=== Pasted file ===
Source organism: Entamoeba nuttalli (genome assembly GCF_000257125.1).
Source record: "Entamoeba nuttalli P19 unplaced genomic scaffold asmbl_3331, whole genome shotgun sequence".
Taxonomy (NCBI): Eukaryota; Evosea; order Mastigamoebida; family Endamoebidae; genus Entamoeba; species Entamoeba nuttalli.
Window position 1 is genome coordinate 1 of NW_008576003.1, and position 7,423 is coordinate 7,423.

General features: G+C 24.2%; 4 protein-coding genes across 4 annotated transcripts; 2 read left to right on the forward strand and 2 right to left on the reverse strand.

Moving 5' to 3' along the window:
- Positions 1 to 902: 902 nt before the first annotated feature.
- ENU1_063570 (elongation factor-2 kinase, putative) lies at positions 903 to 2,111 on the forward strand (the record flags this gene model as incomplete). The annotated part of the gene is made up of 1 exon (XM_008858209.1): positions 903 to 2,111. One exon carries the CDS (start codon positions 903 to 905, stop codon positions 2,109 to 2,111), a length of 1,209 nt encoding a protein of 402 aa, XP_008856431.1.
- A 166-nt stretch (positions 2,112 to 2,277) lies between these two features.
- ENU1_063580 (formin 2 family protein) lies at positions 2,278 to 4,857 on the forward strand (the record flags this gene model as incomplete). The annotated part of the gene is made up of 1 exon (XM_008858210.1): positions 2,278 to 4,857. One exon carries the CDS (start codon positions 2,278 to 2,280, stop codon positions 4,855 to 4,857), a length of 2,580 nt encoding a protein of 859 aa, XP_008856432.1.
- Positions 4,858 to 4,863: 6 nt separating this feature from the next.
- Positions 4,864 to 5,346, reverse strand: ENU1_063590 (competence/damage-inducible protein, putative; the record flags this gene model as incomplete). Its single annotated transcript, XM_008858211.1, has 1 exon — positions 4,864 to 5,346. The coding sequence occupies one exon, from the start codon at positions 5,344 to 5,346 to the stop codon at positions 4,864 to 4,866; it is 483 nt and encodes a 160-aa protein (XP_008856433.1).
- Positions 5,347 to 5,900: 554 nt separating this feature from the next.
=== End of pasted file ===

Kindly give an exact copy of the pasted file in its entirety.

Source organism: Entamoeba nuttalli (genome assembly GCF_000257125.1).
Source record: "Entamoeba nuttalli P19 unplaced genomic scaffold asmbl_3331, whole genome shotgun sequence".
Taxonomy (NCBI): Eukaryota; Evosea; order Mastigamoebida; family Endamoebidae; genus Entamoeba; species Entamoeba nuttalli.
Window position 1 is genome coordinate 1 of NW_008576003.1, and position 7,423 is coordinate 7,423.

General features: G+C 24.2%; 4 protein-coding genes across 4 annotated transcripts; 2 read left to right on the forward strand and 2 right to left on the reverse strand.

Moving 5' to 3' along the window:
- Positions 1 to 902: 902 nt before the first annotated feature.
- ENU1_063570 (elongation factor-2 kinase, putative) lies at positions 903 to 2,111 on the forward strand (the record flags this gene model as incomplete). The annotated part of the gene is made up of 1 exon (XM_008858209.1): positions 903 to 2,111. One exon carries the CDS (start codon positions 903 to 905, stop codon positions 2,109 to 2,111), a length of 1,209 nt encoding a protein of 402 aa, XP_008856431.1.
- A 166-nt stretch (positions 2,112 to 2,277) lies between these two features.
- ENU1_063580 (formin 2 family protein) lies at positions 2,278 to 4,857 on the forward strand (the record flags this gene model as incomplete). The annotated part of the gene is made up of 1 exon (XM_008858210.1): positions 2,278 to 4,857. One exon carries the CDS (start codon positions 2,278 to 2,280, stop codon positions 4,855 to 4,857), a length of 2,580 nt encoding a protein of 859 aa, XP_008856432.1.
- Positions 4,858 to 4,863: 6 nt separating this feature from the next.
- Positions 4,864 to 5,346, reverse strand: ENU1_063590 (competence/damage-inducible protein, putative; the record flags this gene model as incomplete). Its single annotated transcript, XM_008858211.1, has 1 exon — positions 4,864 to 5,346. The coding sequence occupies one exon, from the start codon at positions 5,344 to 5,346 to the stop codon at positions 4,864 to 4,866; it is 483 nt and encodes a 160-aa protein (XP_008856433.1).
- Positions 5,347 to 5,900: 554 nt separating this feature from the next.